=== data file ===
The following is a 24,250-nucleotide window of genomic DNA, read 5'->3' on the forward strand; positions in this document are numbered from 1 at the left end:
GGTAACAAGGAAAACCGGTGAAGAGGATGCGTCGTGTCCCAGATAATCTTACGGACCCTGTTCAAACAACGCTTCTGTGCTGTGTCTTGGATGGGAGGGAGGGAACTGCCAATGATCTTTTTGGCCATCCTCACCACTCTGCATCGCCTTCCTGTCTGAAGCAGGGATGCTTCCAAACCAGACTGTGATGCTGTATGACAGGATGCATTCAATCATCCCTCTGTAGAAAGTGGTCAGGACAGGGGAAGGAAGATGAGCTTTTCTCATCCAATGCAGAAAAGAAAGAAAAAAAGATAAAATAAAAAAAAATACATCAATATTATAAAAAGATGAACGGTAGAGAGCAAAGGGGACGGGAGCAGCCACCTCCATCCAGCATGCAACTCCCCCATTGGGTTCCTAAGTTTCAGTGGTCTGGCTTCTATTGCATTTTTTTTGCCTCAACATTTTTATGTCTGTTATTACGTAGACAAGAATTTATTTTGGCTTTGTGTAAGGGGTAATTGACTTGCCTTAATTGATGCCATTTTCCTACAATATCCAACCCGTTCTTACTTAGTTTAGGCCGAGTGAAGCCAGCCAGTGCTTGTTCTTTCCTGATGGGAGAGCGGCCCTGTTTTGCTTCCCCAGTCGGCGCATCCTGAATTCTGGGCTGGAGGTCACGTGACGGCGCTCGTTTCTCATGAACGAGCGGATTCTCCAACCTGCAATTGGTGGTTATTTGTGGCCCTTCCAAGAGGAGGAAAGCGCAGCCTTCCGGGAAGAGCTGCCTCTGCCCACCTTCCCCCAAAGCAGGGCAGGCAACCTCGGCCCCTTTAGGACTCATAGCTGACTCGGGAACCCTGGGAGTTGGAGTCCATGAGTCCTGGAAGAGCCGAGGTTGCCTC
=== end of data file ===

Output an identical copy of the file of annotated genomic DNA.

The following is a 24,250-nucleotide window of genomic DNA, read 5'->3' on the forward strand; positions in this document are numbered from 1 at the left end:
GGTAACAAGGAAAACCGGTGAAGAGGATGCGTCGTGTCCCAGATAATCTTACGGACCCTGTTCAAACAACGCTTCTGTGCTGTGTCTTGGATGGGAGGGAGGGAACTGCCAATGATCTTTTTGGCCATCCTCACCACTCTGCATCGCCTTCCTGTCTGAAGCAGGGATGCTTCCAAACCAGACTGTGATGCTGTATGACAGGATGCATTCAATCATCCCTCTGTAGAAAGTGGTCAGGACAGGGGAAGGAAGATGAGCTTTTCTCATCCAATGCAGAAAAGAAAGAAAAAAAGATAAAATAAAAAAAAATACATCAATATTATAAAAAGATGAACGGTAGAGAGCAAAGGGGACGGGAGCAGCCACCTCCATCCAGCATGCAACTCCCCCATTGGGTTCCTAAGTTTCAGTGGTCTGGCTTCTATTGCATTTTTTTTGCCTCAACATTTTTATGTCTGTTATTACGTAGACAAGAATTTATTTTGGCTTTGTGTAAGGGGTAATTGACTTGCCTTAATTGATGCCATTTTCCTACAATATCCAACCCGTTCTTACTTAGTTTAGGCCGAGTGAAGCCAGCCAGTGCTTGTTCTTTCCTGATGGGAGAGCGGCCCTGTTTTGCTTCCCCAGTCGGCGCATCCTGAATTCTGGGCTGGAGGTCACGTGACGGCGCTCGTTTCTCATGAACGAGCGGATTCTCCAACCTGCAATTGGTGGTTATTTGTGGCCCTTCCAAGAGGAGGAAAGCGCAGCCTTCCGGGAAGAGCTGCCTCTGCCCACCTTCCCCCAAAGCAGGGCAGGCAACCTCGGCCCCTTTAGGACTCATAGCTGACTCGGGAACCCTGGGAGTTGGAGTCCATGAGTCCTGGAAGAGCCGAGGTTGCCTC